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Inflammatory Bowel Disease in Cats

Inflammatory Bowel Disease in Cats

What is inflammatory bowel disease?
Inflammatory bowel disease (IBD) is not a specific disease. Rather, it is a specific reaction that the stomach or intestines have to chronic irritation.
 
What are the clinical signs of IBD? 
If the stomach is involved, your cat will have chronic vomiting. This is the most common form. If the intestines are involved, chronic diarrhea will occur. In some cats, both parts of the digestive tract are involved, so both vomiting and diarrhea occur. If the disease occurs for several weeks to months, weight loss and poor appetite are common.
 
When does IBD generally occur? 
IBD is most common in middle-aged to older cats (generally between ages 5 and 12), but it can occur in younger cats as well.
 
How is IBD diagnosed?
The chronic irritation that causes IBD stimulates the body to send cells from the immune system to the affected area. The most commonly found cells are lymphocytes and plasmacytes. Thus, the disease is diagnosed when these cells are identified in abnormal levels in the tissue. A pathologist is responsible for this part of the diagnosis; his/her report usually calls the disease lymphoplasmacytic gastritis (relating to the stomach), lymphoplasmacytic enteritis (relating to the intestine) or lymphoplasmacytic colitis (relating to the colon).
 
In order to obtain these cells, a biopsy is required. In most cases, an endoscope is passed into the cat’s stomach or colon (while the cat is under anesthesia). A tiny biopsy instrument is passed through the endoscope and used to take small samples of the lining (mucosa) of the affected organ.
 
Is this the only test required for diagnosis?
The tissue reaction that occurs in the stomach or colon is diagnosed with a biopsy. However, determining what causes the tissue reaction to occur requires further testing. Tests or treatments should be performed to rule out stomach and intestinal parasites, cancer and infections. Diseases such as hyperthyroidism, diabetes and pancreatitis should also be considered, though these will be ruled out by blood testing before an endoscopic biopsy is recommended. In many cases, the cause cannot be determined. IBD can be present concomitantly with other diseases as well.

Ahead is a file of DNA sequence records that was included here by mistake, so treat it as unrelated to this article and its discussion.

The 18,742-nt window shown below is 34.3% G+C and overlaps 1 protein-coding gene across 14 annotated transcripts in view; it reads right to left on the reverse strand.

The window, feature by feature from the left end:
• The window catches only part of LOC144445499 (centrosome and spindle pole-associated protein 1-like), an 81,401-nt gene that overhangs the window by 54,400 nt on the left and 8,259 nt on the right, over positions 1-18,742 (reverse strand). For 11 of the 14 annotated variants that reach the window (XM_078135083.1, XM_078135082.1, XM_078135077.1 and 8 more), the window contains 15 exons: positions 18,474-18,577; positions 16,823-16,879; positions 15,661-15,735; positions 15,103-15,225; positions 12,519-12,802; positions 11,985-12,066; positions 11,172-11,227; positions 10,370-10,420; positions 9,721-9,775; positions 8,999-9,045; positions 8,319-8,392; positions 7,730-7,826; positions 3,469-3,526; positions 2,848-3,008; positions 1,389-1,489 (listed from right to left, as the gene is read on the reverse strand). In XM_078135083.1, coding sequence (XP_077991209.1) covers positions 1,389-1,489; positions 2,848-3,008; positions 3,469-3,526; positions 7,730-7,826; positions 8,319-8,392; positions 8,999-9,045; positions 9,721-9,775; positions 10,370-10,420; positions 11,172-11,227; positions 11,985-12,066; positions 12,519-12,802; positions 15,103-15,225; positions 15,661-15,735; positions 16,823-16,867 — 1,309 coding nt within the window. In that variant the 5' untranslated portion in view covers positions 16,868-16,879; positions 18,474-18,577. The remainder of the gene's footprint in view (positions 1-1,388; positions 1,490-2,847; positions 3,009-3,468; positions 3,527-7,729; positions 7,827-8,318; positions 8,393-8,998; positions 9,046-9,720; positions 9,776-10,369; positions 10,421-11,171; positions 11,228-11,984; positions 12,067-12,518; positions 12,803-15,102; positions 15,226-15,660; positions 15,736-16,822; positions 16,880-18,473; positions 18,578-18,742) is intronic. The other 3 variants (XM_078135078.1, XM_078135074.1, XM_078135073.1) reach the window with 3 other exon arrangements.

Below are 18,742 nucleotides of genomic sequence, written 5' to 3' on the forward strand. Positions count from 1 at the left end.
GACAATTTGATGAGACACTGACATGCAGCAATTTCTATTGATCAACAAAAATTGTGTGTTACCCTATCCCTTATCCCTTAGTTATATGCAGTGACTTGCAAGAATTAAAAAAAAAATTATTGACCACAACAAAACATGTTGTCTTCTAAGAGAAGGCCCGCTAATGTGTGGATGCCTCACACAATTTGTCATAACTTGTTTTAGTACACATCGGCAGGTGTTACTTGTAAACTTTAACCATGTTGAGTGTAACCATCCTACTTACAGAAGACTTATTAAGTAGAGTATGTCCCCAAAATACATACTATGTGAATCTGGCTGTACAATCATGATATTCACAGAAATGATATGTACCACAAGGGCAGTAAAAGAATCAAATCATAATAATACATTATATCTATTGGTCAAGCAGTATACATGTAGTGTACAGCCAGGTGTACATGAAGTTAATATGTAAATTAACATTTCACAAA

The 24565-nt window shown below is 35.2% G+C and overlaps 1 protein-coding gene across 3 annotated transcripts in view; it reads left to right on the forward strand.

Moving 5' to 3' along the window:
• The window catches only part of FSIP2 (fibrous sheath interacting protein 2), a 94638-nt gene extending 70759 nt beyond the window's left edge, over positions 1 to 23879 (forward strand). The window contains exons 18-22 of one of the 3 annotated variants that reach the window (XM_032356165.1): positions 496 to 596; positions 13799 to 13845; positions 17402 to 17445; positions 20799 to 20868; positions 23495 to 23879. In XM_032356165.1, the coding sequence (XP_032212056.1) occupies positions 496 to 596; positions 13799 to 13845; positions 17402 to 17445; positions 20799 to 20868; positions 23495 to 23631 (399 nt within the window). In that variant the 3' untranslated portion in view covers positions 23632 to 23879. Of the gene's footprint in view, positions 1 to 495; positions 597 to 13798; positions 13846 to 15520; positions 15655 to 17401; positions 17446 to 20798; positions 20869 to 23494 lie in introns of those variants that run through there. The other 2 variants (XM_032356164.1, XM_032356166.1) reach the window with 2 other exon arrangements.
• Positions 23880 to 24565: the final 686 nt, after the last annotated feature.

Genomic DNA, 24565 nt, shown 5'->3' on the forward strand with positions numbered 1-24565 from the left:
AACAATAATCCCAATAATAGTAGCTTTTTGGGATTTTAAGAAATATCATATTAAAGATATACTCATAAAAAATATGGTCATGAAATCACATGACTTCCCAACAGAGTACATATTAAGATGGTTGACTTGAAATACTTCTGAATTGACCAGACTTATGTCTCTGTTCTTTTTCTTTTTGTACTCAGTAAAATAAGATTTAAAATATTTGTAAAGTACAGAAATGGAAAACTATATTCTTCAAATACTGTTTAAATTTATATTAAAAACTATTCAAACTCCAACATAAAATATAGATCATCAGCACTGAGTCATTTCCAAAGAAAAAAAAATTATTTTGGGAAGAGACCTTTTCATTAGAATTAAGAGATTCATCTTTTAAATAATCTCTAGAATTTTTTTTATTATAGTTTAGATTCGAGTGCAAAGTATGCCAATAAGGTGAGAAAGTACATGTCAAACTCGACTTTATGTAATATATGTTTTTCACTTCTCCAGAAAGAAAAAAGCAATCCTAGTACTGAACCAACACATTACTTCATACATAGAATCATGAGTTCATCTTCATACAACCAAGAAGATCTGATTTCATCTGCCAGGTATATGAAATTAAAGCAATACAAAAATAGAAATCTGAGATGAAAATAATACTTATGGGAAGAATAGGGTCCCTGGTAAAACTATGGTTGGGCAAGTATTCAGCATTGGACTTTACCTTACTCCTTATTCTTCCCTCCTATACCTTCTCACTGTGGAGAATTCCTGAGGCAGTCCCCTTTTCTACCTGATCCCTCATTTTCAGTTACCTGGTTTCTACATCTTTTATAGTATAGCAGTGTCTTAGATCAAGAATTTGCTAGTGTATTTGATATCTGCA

How is IBD treated?
The ideal way to treat this problem is to diagnose the underlying disease that is causing the reaction. Sometimes the above mentioned tests will do that and sometimes a cause cannot be found. In the latter situation, the disease is called idiopathic. This means that a disease is present, but there is no known cause. Many cases of IBD are considered idiopathic.
 
Some cats with IBD respond to a change in diet. A prescription food that contains a protein source that is new to the cat, such as liver or fish, may help. Unfortunately, a true food trial requires that the test diet be fed exclusively for four to six weeks. If dietary therapy is not successful or feasible, drugs are used to suppress the inflammatory reaction. The type of drug chosen is dependent on the severity of the clinical signs and the biopsy result. 
 
Does this mean that I will be medicating my cat for the rest of his/her life?
Long-term therapy is required for many cats. Generally, a cat is treated for a few months before the medication is weaned or discontinued. If the signs of vomiting or diarrhea recur, medication is resumed.
 
Could stomach infections be a cause of IBD?
Some spiral-shaped bacteria can cause vomiting in cats. The most common are Helicobacter pylori, which have been shown to be the cause of disease (including stomach ulcers) in humans and are also pathogens in cats. However, they are also found in many normal cats and humans. Therefore, finding spiral-shaped bacteria on biopsy is not always meaningful. It is considered a pathogen only if an associated inflammation is in the stomach mucosa.
 
Are these infections treatable?
Usually. When found in humans, successful treatment may require several medications or a combination of medications. Veterinarians are currently using drugs that are effective in humans to treat cats. This approach is successful in most cats, but we have quite a great deal to learn about the most effective means of treatment.
 
Can these bacteria affect me or my family?
This is a concern for all cat owners. It is known that many people carry these bacteria in the stomach for decades before disease occurs. Therefore, it is almost impossible to know the source of the bacteria. It is doubtful that cats are involved in the transmission process, but that has not been determined at this time.
 
What about hairballs?
Some cats are meticulous groomers and typically swallow hair every day. Since hair is not digestible, it could easily be a source of chronic irritation to the stomach or intestines. Frequent brushing and the use of hairball medications are recommended to cats with IBD, especially if they have a history of vomiting or passing hairballs.
 
What is the prognosis?
If a response to diet change occurs, the cat can be maintained on a this diet for the rest of his/her life (as long as it is balanced). If the cat responds to medication for stomach bacteria, a good prognosis is justified. If a response occurs to corticosteroids or drugs that change the motility of the stomach, the long-term prognosis is also good if administration of the drug is feasible. However, if there is no response to diet or corticosteroids, the prognosis is more guarded. At that point, further testing is suggested to see if an underlying disease can be found.
 
See Inflammatory Bowel Disease in Dogs
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